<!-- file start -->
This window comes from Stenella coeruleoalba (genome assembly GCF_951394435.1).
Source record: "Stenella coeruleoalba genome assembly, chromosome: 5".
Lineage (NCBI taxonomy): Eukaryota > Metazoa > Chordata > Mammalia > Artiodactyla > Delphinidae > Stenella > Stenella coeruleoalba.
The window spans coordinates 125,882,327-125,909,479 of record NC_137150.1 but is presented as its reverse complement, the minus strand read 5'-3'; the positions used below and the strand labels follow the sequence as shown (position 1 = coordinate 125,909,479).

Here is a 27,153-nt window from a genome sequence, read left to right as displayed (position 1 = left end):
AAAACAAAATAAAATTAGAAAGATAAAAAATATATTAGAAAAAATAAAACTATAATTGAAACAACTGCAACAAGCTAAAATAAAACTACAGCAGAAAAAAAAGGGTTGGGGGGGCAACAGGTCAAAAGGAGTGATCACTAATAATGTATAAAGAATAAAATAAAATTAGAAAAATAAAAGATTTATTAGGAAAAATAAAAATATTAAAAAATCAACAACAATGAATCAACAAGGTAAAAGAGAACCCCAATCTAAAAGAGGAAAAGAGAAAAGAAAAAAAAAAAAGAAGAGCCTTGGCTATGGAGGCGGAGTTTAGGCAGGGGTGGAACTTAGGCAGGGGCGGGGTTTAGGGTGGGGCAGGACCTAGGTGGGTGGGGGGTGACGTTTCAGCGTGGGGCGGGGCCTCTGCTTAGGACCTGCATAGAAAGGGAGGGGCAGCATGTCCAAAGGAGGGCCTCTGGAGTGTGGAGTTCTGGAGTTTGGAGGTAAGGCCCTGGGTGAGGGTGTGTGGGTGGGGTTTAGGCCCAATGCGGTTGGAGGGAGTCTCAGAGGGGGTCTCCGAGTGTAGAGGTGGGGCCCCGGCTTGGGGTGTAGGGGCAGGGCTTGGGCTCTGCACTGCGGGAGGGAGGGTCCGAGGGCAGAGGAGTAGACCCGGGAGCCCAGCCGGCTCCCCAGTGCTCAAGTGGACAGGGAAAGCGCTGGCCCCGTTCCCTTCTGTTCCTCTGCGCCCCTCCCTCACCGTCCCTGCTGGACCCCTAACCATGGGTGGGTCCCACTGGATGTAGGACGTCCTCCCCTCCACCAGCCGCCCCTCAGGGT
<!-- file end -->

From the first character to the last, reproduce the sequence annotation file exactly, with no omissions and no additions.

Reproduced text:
This window comes from Stenella coeruleoalba (genome assembly GCF_951394435.1).
Source record: "Stenella coeruleoalba genome assembly, chromosome: 5".
Lineage (NCBI taxonomy): Eukaryota > Metazoa > Chordata > Mammalia > Artiodactyla > Delphinidae > Stenella > Stenella coeruleoalba.
The window spans coordinates 125,882,327-125,909,479 of record NC_137150.1 but is presented as its reverse complement, the minus strand read 5'-3'; the positions used below and the strand labels follow the sequence as shown (position 1 = coordinate 125,909,479).

Here is a 27,153-nt window from a genome sequence, read left to right as displayed (position 1 = left end):
AAAACAAAATAAAATTAGAAAGATAAAAAATATATTAGAAAAAATAAAACTATAATTGAAACAACTGCAACAAGCTAAAATAAAACTACAGCAGAAAAAAAAGGGTTGGGGGGGCAACAGGTCAAAAGGAGTGATCACTAATAATGTATAAAGAATAAAATAAAATTAGAAAAATAAAAGATTTATTAGGAAAAATAAAAATATTAAAAAATCAACAACAATGAATCAACAAGGTAAAAGAGAACCCCAATCTAAAAGAGGAAAAGAGAAAAGAAAAAAAAAAAAGAAGAGCCTTGGCTATGGAGGCGGAGTTTAGGCAGGGGTGGAACTTAGGCAGGGGCGGGGTTTAGGGTGGGGCAGGACCTAGGTGGGTGGGGGGTGACGTTTCAGCGTGGGGCGGGGCCTCTGCTTAGGACCTGCATAGAAAGGGAGGGGCAGCATGTCCAAAGGAGGGCCTCTGGAGTGTGGAGTTCTGGAGTTTGGAGGTAAGGCCCTGGGTGAGGGTGTGTGGGTGGGGTTTAGGCCCAATGCGGTTGGAGGGAGTCTCAGAGGGGGTCTCCGAGTGTAGAGGTGGGGCCCCGGCTTGGGGTGTAGGGGCAGGGCTTGGGCTCTGCACTGCGGGAGGGAGGGTCCGAGGGCAGAGGAGTAGACCCGGGAGCCCAGCCGGCTCCCCAGTGCTCAAGTGGACAGGGAAAGCGCTGGCCCCGTTCCCTTCTGTTCCTCTGCGCCCCTCCCTCACCGTCCCTGCTGGACCCCTAACCATGGGTGGGTCCCACTGGATGTAGGACGTCCTCCCCTCCACCAGCCGCCCCTCAGGGT